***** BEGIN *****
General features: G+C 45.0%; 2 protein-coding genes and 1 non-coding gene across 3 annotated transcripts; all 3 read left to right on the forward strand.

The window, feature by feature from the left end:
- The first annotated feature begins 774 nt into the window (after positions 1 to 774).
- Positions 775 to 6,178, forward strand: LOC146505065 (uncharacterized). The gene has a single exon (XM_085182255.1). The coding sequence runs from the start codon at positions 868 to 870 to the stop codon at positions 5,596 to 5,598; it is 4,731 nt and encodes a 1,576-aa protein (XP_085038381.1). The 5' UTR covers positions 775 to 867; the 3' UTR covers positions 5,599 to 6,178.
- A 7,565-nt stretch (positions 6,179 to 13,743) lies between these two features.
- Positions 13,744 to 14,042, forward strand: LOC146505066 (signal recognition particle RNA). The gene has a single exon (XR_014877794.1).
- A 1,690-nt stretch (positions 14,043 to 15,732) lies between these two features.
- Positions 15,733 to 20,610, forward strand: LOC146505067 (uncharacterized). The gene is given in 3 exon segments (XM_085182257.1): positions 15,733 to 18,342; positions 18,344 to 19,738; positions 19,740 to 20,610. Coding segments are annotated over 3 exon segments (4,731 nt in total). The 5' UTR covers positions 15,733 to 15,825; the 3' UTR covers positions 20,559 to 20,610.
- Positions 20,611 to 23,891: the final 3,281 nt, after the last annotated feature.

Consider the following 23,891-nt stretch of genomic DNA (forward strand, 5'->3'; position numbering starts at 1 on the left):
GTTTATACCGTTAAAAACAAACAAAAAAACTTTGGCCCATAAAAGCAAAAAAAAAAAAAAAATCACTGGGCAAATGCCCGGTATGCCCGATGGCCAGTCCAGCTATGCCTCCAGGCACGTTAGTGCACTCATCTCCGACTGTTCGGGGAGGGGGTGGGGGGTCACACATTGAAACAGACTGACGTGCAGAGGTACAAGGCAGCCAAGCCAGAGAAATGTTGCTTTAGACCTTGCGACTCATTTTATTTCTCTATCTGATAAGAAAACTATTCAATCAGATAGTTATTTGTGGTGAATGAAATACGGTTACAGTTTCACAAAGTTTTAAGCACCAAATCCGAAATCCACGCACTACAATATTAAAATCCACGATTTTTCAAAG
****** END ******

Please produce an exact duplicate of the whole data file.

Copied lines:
General features: G+C 45.0%; 2 protein-coding genes and 1 non-coding gene across 3 annotated transcripts; all 3 read left to right on the forward strand.

The window, feature by feature from the left end:
- The first annotated feature begins 774 nt into the window (after positions 1 to 774).
- Positions 775 to 6,178, forward strand: LOC146505065 (uncharacterized). The gene has a single exon (XM_085182255.1). The coding sequence runs from the start codon at positions 868 to 870 to the stop codon at positions 5,596 to 5,598; it is 4,731 nt and encodes a 1,576-aa protein (XP_085038381.1). The 5' UTR covers positions 775 to 867; the 3' UTR covers positions 5,599 to 6,178.
- A 7,565-nt stretch (positions 6,179 to 13,743) lies between these two features.
- Positions 13,744 to 14,042, forward strand: LOC146505066 (signal recognition particle RNA). The gene has a single exon (XR_014877794.1).
- A 1,690-nt stretch (positions 14,043 to 15,732) lies between these two features.
- Positions 15,733 to 20,610, forward strand: LOC146505067 (uncharacterized). The gene is given in 3 exon segments (XM_085182257.1): positions 15,733 to 18,342; positions 18,344 to 19,738; positions 19,740 to 20,610. Coding segments are annotated over 3 exon segments (4,731 nt in total). The 5' UTR covers positions 15,733 to 15,825; the 3' UTR covers positions 20,559 to 20,610.
- Positions 20,611 to 23,891: the final 3,281 nt, after the last annotated feature.

Consider the following 23,891-nt stretch of genomic DNA (forward strand, 5'->3'; position numbering starts at 1 on the left):
GTTTATACCGTTAAAAACAAACAAAAAAACTTTGGCCCATAAAAGCAAAAAAAAAAAAAAAATCACTGGGCAAATGCCCGGTATGCCCGATGGCCAGTCCAGCTATGCCTCCAGGCACGTTAGTGCACTCATCTCCGACTGTTCGGGGAGGGGGTGGGGGGTCACACATTGAAACAGACTGACGTGCAGAGGTACAAGGCAGCCAAGCCAGAGAAATGTTGCTTTAGACCTTGCGACTCATTTTATTTCTCTATCTGATAAGAAAACTATTCAATCAGATAGTTATTTGTGGTGAATGAAATACGGTTACAGTTTCACAAAGTTTTAAGCACCAAATCCGAAATCCACGCACTACAATATTAAAATCCACGATTTTTCAAAG